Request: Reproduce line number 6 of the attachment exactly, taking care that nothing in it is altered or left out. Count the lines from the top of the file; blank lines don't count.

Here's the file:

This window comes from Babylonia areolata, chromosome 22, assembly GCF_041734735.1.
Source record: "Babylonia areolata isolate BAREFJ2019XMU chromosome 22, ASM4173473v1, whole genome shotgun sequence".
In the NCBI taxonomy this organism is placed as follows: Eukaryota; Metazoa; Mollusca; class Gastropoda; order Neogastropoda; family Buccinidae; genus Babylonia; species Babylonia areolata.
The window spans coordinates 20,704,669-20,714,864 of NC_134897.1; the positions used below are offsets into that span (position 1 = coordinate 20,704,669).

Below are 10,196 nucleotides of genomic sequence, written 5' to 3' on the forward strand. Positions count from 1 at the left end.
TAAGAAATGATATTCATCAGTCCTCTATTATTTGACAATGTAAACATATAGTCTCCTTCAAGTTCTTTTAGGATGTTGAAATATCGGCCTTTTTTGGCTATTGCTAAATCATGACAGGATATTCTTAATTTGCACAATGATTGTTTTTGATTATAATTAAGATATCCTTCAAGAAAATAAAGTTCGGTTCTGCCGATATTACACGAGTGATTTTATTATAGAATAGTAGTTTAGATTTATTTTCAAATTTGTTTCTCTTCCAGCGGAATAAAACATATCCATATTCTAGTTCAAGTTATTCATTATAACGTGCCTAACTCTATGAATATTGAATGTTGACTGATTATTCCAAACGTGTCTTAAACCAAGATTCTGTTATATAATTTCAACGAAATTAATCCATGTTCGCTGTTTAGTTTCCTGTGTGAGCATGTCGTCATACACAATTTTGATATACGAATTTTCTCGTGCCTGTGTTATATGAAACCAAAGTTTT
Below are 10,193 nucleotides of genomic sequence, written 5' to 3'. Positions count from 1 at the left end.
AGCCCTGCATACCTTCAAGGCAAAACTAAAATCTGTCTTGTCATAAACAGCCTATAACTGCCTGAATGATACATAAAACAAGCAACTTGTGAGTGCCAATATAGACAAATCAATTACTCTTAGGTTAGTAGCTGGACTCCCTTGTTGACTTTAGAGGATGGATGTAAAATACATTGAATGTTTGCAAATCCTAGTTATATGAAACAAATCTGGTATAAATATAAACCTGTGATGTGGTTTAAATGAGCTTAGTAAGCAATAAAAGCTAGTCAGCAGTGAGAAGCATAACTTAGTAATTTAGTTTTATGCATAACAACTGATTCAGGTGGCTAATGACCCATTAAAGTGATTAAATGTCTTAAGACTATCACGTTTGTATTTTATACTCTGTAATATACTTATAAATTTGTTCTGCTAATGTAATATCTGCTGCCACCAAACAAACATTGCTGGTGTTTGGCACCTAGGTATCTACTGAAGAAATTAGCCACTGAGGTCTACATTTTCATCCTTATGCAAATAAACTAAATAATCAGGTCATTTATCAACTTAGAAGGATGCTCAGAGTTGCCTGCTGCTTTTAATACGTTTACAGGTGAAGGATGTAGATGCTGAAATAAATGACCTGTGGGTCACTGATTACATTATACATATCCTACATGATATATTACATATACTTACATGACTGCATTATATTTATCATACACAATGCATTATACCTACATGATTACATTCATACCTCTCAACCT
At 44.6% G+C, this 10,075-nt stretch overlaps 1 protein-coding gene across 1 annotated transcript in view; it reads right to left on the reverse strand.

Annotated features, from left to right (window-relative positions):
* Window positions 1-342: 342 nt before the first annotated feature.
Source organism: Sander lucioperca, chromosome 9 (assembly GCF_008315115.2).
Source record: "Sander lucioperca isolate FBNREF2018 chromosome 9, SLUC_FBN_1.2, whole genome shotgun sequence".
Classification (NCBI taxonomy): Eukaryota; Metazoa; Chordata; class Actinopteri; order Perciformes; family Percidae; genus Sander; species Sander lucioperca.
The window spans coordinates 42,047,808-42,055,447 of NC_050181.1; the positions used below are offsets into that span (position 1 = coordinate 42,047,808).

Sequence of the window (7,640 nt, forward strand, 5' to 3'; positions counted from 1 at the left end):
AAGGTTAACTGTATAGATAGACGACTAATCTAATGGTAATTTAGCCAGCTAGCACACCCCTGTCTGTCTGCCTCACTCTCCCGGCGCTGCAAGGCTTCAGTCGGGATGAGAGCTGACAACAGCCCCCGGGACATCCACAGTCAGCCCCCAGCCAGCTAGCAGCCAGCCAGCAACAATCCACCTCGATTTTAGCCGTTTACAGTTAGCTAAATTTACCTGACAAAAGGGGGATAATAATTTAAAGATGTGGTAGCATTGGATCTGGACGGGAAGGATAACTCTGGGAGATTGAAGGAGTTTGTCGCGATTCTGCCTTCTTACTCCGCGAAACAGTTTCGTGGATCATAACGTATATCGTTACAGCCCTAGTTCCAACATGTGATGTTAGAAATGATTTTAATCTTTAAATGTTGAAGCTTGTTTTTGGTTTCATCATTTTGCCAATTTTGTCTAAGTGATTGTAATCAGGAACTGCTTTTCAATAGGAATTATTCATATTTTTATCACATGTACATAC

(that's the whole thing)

TAAGAAATGATATTCATCAGTCCTCTATTATTTGACAATGTAAACATATAGTCTCCTTCAAGTTCTTTTAGGATGTTGAAATATCGGCCTTTTTTGGCTATTGCTAAATCATGACAGGATATTCTTAATTTGCACAATGATTGTTTTTGATTATAATTAAGATATCCTTCAAGAAAATAAAGTTCGGTTCTGCCGATATTACACGAGTGATTTTATTATAGAATAGTAGTTTAGATTTATTTTCAAATTTGTTTCTCTTCCAGCGGAATAAAACATATCCATATTCTAGTTCAAGTTATTCATTATAACGTGCCTAACTCTATGAATATTGAATGTTGACTGATTATTCCAAACGTGTCTTAAACCAAGATTCTGTTATATAATTTCAACGAAATTAATCCATGTTCGCTGTTTAGTTTCCTGTGTGAGCATGTCGTCATACACAATTTTGATATACGAATTTTCTCGTGCCTGTGTTATATGAAACCAAAGTTTT